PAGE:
In ninth grade I played on a traveling basketball team that we were really proud of. See, we'd gone all on our own, outside the athletic association of our town, and our coaches and organizers worked really hard behind the scenes to get us uniforms, tournament entries, all kinds of stuff through lots of fundraising.
As you probably know, youth sports can get pretty political (I say this tongue-in-cheek, but you know it's true), and our town was no different. After making the A team my first year in fifth grade, I was "on the outs" with the coach - this may have been self-inflicted ... I had a bad, er, competitive attitude at times - and every year I would wait with trepidation as numbers were called out, only to be cut again and play for the B team.
My friend Rachel's dad coached this B team for years, and he was a great guy. Put up with my at times bad, er, competitive attitude, and let all of us girls really blossom into great athletes. He teamed up with another girl's dad to put together our ninth grade team, and finally that year we got to play the A team from our town in a tournament.
We won. After all those years of getting cut, it was a great feeling. My friend Rachel and I, who'd both been cut from that original A team, were among the stars of the game. We teamed up well, she a sharpshooter who rarely missed from 3-point, and me a hard driver to the basket -- not to mention our real star, our post Bonnie, who later won a collegiate national championship.
At the end of the season, our coaches put together a little post-season party. They made up trophies and award names to reflect each of our unique skills. Lest you think this was one of those 1990s things where everyone was "special" and kids became entitled ... well maybe it was that, but it also taught me a lot because of the effort our coaches put in to reflect on each of us individually as athletes and as people. I went to lots of athletic banquets later in high school, but I don't remember any of them as well as I remember this one from our "renegade" basketball team.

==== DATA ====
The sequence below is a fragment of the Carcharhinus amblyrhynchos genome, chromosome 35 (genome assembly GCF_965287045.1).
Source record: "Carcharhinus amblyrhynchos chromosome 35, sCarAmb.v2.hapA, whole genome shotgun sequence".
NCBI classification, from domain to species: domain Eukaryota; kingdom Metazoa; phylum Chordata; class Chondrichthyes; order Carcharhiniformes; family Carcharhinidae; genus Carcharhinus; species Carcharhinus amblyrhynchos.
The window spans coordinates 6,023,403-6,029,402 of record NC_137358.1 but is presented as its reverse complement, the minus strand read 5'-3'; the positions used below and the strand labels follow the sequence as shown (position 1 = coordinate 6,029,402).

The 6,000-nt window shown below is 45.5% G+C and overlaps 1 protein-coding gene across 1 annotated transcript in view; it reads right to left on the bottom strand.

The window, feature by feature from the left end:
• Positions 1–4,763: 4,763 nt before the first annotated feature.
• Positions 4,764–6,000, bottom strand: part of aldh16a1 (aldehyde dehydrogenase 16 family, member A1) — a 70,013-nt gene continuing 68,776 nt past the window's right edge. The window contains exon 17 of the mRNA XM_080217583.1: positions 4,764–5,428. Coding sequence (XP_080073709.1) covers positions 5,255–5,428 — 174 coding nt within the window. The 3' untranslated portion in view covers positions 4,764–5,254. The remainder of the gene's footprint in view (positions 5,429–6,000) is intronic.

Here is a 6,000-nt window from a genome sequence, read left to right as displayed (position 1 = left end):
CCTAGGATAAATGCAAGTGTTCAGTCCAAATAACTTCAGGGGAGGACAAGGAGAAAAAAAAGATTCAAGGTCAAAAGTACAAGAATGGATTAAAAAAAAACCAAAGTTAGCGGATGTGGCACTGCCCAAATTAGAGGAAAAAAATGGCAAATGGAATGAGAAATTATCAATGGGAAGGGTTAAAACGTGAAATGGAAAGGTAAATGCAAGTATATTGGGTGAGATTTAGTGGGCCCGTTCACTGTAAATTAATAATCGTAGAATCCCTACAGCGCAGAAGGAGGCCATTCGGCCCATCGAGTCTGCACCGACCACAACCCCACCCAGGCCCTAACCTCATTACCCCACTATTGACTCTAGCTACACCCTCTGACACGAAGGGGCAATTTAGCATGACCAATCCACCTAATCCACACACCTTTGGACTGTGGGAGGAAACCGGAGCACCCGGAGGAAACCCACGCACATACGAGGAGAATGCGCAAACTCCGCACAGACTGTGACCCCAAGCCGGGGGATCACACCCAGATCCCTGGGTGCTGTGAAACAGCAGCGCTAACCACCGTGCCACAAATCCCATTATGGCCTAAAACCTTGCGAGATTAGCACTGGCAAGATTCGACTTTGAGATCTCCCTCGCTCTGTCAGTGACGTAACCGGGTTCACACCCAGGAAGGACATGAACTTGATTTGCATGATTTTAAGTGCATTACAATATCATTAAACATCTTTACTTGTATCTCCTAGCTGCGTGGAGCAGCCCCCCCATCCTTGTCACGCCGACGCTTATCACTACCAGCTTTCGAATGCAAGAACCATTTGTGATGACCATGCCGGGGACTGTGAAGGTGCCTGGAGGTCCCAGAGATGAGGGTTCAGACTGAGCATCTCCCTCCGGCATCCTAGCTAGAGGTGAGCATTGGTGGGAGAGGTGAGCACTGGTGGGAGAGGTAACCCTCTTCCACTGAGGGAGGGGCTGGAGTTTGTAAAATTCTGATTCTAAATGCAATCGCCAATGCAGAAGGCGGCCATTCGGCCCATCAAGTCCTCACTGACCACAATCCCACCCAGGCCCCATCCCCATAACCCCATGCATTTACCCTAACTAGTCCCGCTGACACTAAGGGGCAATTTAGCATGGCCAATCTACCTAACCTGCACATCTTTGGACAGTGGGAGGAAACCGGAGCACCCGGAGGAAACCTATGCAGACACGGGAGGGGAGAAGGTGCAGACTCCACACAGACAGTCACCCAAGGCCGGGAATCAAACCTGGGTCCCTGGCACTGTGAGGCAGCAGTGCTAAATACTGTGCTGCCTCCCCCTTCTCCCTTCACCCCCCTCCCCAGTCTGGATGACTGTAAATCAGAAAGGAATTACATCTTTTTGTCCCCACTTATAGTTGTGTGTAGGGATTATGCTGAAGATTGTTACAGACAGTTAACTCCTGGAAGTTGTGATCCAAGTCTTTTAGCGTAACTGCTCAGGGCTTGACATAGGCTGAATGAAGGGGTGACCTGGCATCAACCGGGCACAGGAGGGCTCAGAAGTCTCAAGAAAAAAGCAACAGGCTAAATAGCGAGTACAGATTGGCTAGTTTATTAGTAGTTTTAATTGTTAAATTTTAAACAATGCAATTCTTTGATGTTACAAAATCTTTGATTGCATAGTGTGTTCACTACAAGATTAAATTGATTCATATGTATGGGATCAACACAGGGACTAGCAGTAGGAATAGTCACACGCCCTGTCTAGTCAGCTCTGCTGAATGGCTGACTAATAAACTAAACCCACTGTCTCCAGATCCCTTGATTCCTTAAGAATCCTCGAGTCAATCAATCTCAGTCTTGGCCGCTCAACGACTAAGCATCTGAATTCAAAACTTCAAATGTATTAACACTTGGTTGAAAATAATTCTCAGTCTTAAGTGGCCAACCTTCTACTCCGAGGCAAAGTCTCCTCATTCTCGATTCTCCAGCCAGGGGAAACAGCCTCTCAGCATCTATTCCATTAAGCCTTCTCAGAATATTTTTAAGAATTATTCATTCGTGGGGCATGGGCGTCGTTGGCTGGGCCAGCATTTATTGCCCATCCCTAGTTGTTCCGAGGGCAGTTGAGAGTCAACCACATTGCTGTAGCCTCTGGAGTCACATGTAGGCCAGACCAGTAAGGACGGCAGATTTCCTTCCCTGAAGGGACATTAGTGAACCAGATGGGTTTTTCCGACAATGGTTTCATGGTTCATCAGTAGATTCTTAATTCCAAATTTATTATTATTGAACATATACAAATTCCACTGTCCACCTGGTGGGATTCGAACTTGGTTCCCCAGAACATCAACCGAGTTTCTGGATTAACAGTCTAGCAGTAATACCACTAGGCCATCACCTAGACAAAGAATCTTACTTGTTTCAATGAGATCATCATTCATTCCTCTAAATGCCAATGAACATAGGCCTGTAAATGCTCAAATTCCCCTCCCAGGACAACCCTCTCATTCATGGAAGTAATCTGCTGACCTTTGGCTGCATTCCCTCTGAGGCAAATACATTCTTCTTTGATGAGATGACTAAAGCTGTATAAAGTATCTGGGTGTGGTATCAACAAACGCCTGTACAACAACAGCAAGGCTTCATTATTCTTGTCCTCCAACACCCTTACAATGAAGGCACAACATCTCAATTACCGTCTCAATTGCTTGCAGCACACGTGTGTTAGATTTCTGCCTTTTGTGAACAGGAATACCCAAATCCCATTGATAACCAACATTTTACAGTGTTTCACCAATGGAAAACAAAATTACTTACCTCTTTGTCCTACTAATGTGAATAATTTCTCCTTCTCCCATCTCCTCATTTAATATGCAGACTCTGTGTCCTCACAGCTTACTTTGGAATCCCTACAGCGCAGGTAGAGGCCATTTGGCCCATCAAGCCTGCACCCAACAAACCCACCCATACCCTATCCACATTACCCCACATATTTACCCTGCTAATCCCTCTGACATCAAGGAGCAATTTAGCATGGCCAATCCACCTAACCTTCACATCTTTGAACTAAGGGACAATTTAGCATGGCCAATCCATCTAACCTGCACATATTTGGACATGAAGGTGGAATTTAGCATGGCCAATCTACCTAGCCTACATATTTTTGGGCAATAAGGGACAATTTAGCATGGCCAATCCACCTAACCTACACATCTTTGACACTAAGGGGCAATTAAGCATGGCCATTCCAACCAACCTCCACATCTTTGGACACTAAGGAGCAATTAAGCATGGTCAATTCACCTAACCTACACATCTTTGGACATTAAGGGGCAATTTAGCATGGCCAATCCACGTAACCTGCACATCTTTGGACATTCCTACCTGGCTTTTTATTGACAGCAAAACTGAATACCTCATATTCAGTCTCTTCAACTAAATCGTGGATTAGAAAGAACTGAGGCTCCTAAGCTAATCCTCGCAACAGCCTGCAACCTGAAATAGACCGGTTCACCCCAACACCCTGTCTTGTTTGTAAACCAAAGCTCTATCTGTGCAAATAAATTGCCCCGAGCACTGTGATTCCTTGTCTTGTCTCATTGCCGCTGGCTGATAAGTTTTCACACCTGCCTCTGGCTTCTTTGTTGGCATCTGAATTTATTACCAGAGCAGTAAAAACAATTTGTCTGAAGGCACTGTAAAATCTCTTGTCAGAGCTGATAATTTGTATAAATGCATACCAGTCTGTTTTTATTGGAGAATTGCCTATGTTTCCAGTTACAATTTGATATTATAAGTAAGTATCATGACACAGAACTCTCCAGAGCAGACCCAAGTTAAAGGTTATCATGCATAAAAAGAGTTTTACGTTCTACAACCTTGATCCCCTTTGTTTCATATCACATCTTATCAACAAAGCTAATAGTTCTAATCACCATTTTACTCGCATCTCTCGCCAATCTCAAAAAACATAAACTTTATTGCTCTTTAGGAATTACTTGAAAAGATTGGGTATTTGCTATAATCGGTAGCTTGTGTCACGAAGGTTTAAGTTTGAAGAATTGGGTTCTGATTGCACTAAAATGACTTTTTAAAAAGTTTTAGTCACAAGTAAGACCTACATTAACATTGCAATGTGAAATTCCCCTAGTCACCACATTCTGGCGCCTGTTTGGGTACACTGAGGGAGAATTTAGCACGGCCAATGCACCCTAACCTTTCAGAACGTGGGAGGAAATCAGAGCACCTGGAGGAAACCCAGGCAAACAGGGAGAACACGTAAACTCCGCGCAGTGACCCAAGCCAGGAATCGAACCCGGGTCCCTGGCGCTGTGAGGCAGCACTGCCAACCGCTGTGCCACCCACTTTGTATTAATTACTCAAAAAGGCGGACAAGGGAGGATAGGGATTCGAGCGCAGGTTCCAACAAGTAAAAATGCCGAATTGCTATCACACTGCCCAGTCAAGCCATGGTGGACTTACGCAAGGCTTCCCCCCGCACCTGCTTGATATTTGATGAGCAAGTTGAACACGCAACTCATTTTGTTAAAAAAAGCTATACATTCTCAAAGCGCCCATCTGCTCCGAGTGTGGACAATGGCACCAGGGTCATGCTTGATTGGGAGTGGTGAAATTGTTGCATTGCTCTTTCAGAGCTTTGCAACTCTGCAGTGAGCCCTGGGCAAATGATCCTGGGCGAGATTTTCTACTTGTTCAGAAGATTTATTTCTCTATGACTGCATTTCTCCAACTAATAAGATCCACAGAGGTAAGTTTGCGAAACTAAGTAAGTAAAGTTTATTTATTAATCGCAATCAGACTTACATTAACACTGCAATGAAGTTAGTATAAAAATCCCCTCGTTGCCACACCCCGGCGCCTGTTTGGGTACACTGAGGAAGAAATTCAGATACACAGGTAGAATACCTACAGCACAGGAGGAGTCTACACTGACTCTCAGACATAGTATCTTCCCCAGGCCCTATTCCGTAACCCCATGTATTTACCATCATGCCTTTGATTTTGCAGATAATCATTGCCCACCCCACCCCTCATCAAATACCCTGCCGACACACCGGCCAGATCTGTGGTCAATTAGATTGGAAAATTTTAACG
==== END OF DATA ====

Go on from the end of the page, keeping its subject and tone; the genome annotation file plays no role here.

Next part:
I got the Showtime Award - or actually it might have been PrimeTime or GameTime - but basically this was a double-edged sword, like most things in life.
It was very accurate.
On one hand, this award was a huge honor. It reflected the fact that when the game was going down to the wire: fourth quarter, 15 seconds on the clock, down by 1 -- my coach trusted me to have the ball in my hands. He knew when it came down to that crucial moment, that critical instant where the ball had to get in the net somehow some way - I would have that killer instinct to make it happen. I like to think it reflects some ability to take the game to a higher level in those critical moments. Overtime. Championship. Crunch time -- requiring a mental toughness and a deeper commitment.
Of course on the other hand, this award reflected the fact that when it wasn't showtime, or overtime, or crunch time, or championship - I had the uncanny ability to take my game to a lower level. That when it came time for midway through the second quarter, and our lead was slowly slipping away, I would have the instinct to commit a foul at just the wrong time, to lose a step on defense and be just a second too slow to cut off my opponent for a drive to the basket, where she'd score easily. It might just reflect some tendency to slack off in the interim, to cheat off my last suicide sprints, to daydream when I was supposed to focus on shooting free-throws.
Nobody was giving me the Everyday-All-In Award.
How about you? Would you get the Showtime award? Do you turn it on when it's time for all the glory or are you the one in the kitchen late at night, scrubbing off the stuff everyone forgot about? Do you come in at the last minute to save the day, or were you working behind the scenes to avoid the catastrophe in the first place?